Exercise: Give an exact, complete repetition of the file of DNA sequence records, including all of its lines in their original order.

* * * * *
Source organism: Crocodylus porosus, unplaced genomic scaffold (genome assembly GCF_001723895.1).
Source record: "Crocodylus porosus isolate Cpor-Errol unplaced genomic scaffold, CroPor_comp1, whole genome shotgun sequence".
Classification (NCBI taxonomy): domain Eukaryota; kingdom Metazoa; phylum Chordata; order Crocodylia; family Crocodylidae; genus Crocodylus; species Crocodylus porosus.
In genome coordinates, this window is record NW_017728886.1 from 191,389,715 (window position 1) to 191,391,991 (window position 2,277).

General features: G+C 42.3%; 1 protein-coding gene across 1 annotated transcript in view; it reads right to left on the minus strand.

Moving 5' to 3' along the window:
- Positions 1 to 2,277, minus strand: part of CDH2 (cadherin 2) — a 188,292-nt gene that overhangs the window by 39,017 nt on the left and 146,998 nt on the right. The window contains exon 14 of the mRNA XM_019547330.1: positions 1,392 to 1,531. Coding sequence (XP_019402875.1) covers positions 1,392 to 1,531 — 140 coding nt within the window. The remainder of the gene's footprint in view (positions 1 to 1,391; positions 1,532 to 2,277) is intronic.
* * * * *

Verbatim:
Source organism: Crocodylus porosus, unplaced genomic scaffold (genome assembly GCF_001723895.1).
Source record: "Crocodylus porosus isolate Cpor-Errol unplaced genomic scaffold, CroPor_comp1, whole genome shotgun sequence".
Classification (NCBI taxonomy): domain Eukaryota; kingdom Metazoa; phylum Chordata; order Crocodylia; family Crocodylidae; genus Crocodylus; species Crocodylus porosus.
In genome coordinates, this window is record NW_017728886.1 from 191,389,715 (window position 1) to 191,391,991 (window position 2,277).

General features: G+C 42.3%; 1 protein-coding gene across 1 annotated transcript in view; it reads right to left on the minus strand.

Moving 5' to 3' along the window:
- Positions 1 to 2,277, minus strand: part of CDH2 (cadherin 2) — a 188,292-nt gene that overhangs the window by 39,017 nt on the left and 146,998 nt on the right. The window contains exon 14 of the mRNA XM_019547330.1: positions 1,392 to 1,531. Coding sequence (XP_019402875.1) covers positions 1,392 to 1,531 — 140 coding nt within the window. The remainder of the gene's footprint in view (positions 1 to 1,391; positions 1,532 to 2,277) is intronic.